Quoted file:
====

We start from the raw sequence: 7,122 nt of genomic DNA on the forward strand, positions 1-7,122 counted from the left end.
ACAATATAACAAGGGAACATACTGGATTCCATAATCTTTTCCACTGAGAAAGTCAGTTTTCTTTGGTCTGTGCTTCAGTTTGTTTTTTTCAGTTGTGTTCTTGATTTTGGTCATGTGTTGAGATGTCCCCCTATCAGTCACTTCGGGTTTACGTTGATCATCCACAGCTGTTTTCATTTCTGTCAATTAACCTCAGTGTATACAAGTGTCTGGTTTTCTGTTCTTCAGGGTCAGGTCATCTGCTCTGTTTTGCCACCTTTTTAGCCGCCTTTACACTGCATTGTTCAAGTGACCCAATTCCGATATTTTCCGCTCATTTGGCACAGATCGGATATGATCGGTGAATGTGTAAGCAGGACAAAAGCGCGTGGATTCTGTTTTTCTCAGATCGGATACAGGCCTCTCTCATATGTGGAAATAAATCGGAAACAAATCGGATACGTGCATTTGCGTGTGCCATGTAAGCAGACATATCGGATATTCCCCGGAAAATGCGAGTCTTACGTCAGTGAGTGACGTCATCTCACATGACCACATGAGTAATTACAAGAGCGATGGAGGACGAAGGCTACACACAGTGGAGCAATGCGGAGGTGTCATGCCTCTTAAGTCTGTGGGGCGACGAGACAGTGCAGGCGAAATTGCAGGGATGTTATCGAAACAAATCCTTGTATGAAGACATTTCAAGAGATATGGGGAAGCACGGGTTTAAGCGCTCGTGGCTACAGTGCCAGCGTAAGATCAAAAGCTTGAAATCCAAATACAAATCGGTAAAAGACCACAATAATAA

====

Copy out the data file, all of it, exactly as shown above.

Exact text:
We start from the raw sequence: 7,122 nt of genomic DNA on the forward strand, positions 1-7,122 counted from the left end.
ACAATATAACAAGGGAACATACTGGATTCCATAATCTTTTCCACTGAGAAAGTCAGTTTTCTTTGGTCTGTGCTTCAGTTTGTTTTTTTCAGTTGTGTTCTTGATTTTGGTCATGTGTTGAGATGTCCCCCTATCAGTCACTTCGGGTTTACGTTGATCATCCACAGCTGTTTTCATTTCTGTCAATTAACCTCAGTGTATACAAGTGTCTGGTTTTCTGTTCTTCAGGGTCAGGTCATCTGCTCTGTTTTGCCACCTTTTTAGCCGCCTTTACACTGCATTGTTCAAGTGACCCAATTCCGATATTTTCCGCTCATTTGGCACAGATCGGATATGATCGGTGAATGTGTAAGCAGGACAAAAGCGCGTGGATTCTGTTTTTCTCAGATCGGATACAGGCCTCTCTCATATGTGGAAATAAATCGGAAACAAATCGGATACGTGCATTTGCGTGTGCCATGTAAGCAGACATATCGGATATTCCCCGGAAAATGCGAGTCTTACGTCAGTGAGTGACGTCATCTCACATGACCACATGAGTAATTACAAGAGCGATGGAGGACGAAGGCTACACACAGTGGAGCAATGCGGAGGTGTCATGCCTCTTAAGTCTGTGGGGCGACGAGACAGTGCAGGCGAAATTGCAGGGATGTTATCGAAACAAATCCTTGTATGAAGACATTTCAAGAGATATGGGGAAGCACGGGTTTAAGCGCTCGTGGCTACAGTGCCAGCGTAAGATCAAAAGCTTGAAATCCAAATACAAATCGGTAAAAGACCACAATAATAA